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Posts Tagged ‘ConocoPhillips’

“Forgive me, I must start by pointing out that 3-years after our horrific financial crisis caused by massive fraud, not a single financial executive has gone to jail, and that’s wrong,” stated Charles Ferguson as he accepted the Oscar for the documentary movie, ‘Inside Job’,  which explored the financial crisis of 2008-09.

And now a word from our sponsors – JP Morgan Chase, who ran a series of ads during the Academy Awards promoting and defending its’ small business and home lending practices.  At one point an ad even stated they would reconsider small business loans for those denied.

Talk about a ballsy “green washing” campaign and a bizarre spectacle to say the least.  It’s similar to when BP donated money to America’s WETLAN Foundation (a shell group established by Shell oil) who then partnered with a group called “Women of the Storm” to spread the message that U.S. taxpayers should pay for the damage caused by BP to the Gulf Coast.  Nowhere in the star-studded “Restore the Gulf” campaign is BP ever mentioned, but when this situation was ‘outed’ by the press – Shell along with primary “sustainability” sponsors Chevron, ConocoPhillips, Exxon Mobil, Citgo, British Gas, Spectra, Hornbeck, the America Petroleum Institute and BP – stated that the funds were for “purely scientific or ecological functions.”

Words matter.  The most powerful words have helped launch social movements and cultural revolutions around the world.  The right words at the right time can literally change history.

Harley-Davidson management could really teach JP Morgan Chase and BP a couple things about public relationships.  They understand that words matter and it’s not what you say, but it’s about what people hear.  The Global financial meltdown cost people their homes and jobs.  Many families were seriously hurt and like we now want to hear JP Morgan Chase defend their actions.  What the hell happened Mr. James “Jamie” Dimon?  You can’t be serious!  It’s clear that JP Morgan Chase could learn from Harley-Davidson who more than ever these days live the following phrases with their customers:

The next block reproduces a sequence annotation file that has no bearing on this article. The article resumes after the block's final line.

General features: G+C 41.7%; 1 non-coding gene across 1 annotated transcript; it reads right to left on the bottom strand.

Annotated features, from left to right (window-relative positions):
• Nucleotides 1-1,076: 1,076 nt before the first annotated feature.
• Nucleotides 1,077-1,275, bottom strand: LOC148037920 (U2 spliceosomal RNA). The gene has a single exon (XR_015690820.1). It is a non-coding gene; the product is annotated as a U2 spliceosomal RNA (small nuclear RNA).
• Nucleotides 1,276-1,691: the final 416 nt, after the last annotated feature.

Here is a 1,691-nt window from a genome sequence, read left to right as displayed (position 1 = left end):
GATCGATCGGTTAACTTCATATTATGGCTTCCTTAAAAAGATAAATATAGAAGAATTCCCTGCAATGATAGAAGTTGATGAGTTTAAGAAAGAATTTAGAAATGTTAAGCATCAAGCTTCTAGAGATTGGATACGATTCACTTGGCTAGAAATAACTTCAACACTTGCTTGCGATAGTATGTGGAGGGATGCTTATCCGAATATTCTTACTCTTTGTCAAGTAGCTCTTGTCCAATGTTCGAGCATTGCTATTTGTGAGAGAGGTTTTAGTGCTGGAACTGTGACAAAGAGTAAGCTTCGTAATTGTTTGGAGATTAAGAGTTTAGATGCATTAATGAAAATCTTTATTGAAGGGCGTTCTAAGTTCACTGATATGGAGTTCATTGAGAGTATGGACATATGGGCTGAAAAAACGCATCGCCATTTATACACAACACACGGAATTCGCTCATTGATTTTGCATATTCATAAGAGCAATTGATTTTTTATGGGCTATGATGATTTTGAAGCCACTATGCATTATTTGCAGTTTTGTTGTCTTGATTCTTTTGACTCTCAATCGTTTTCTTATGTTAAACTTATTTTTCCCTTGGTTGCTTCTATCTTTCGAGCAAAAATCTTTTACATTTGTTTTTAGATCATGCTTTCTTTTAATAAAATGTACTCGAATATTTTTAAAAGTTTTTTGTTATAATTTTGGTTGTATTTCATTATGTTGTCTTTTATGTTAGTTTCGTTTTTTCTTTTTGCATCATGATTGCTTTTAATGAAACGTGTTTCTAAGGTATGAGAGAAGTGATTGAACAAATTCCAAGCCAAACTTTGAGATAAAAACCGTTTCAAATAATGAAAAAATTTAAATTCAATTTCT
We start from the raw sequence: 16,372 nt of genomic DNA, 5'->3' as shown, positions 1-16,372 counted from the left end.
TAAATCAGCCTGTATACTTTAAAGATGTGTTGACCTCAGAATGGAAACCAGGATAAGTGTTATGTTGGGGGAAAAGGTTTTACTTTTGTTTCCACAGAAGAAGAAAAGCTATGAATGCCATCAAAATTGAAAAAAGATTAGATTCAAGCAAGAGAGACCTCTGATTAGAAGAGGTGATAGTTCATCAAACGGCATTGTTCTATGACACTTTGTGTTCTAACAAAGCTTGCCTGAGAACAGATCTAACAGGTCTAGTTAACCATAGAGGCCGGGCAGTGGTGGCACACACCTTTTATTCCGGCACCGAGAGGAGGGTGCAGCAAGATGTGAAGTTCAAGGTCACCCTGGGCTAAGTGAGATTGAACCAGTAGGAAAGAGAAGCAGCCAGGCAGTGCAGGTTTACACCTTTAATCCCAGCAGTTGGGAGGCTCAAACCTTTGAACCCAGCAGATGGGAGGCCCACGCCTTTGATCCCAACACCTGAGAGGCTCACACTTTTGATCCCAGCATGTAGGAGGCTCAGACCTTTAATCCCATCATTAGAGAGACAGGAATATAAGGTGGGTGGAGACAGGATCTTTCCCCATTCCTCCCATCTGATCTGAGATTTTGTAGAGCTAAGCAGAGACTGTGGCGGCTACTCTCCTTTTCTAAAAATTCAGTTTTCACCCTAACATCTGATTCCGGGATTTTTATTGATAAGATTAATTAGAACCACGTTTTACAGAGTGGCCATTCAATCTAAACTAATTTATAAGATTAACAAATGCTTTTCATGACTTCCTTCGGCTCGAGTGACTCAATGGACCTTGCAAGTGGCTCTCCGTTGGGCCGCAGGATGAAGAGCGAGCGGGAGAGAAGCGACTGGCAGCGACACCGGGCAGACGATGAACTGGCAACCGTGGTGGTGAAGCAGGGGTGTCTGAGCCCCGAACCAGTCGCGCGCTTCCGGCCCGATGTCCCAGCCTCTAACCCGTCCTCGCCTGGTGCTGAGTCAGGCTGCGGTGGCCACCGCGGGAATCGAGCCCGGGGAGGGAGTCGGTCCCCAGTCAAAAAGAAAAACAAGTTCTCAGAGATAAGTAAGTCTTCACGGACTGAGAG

No Excuses” – Of all the messages used by American business and political elite, no phrase better conveys accountability, responsibility and transparency.  This phrase generates immediate respect and appreciation.

Uncompromising Integrity” – Of all the truthiness words, none is as powerful as “integrity,” but in today’s cynical environment, even that’s not enough.  People need to feel that your integrity is absolute.

If you are not enraged by the JP Morgan Chase advertising activity then you’re not paying attention.

Photo courtesy of Wall Street.  Mr. Ferguson further explains his Oscar comments HERE.

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Kearl Module Transport Project

It’s a classic battle.  On one side are the corporations who would inject millions of dollars into struggling rural economies and justify the action as an economic benefit pitted against National environmental groups who state it will pose a threat to public safety and a risk to the environment.

But I’ve gotten ahead of myself.

If you live in the northwest and have ever made it to the Sturgis Motorcycle Rally then you’ve likely traveled over Lolo Pass, (U.S. Highway 12).  I’ve ridden this route several times to and from Sturgis.  In fact, last year our group traveled this route from the East going West and were amazed at the high-quality level of what seemed like freshly laid asphalt.  The route hugs the serpentine banks of the Clearwater and Lochsa Rivers and road signs bear the silhouettes of the 19th-century explorers Lewis and Clark.  There is a particular interesting segment of the highway where you’ll read signs proclaiming the next 99-miles is nothing but S-curves.  And they are not kidding!  The National Scenic Byway is a treasure and one that should to be experienced by motorcycle enthusiasts slowly in appreciation.

So what’s the issue?  Well it’s complicated… a local issue having global impacts.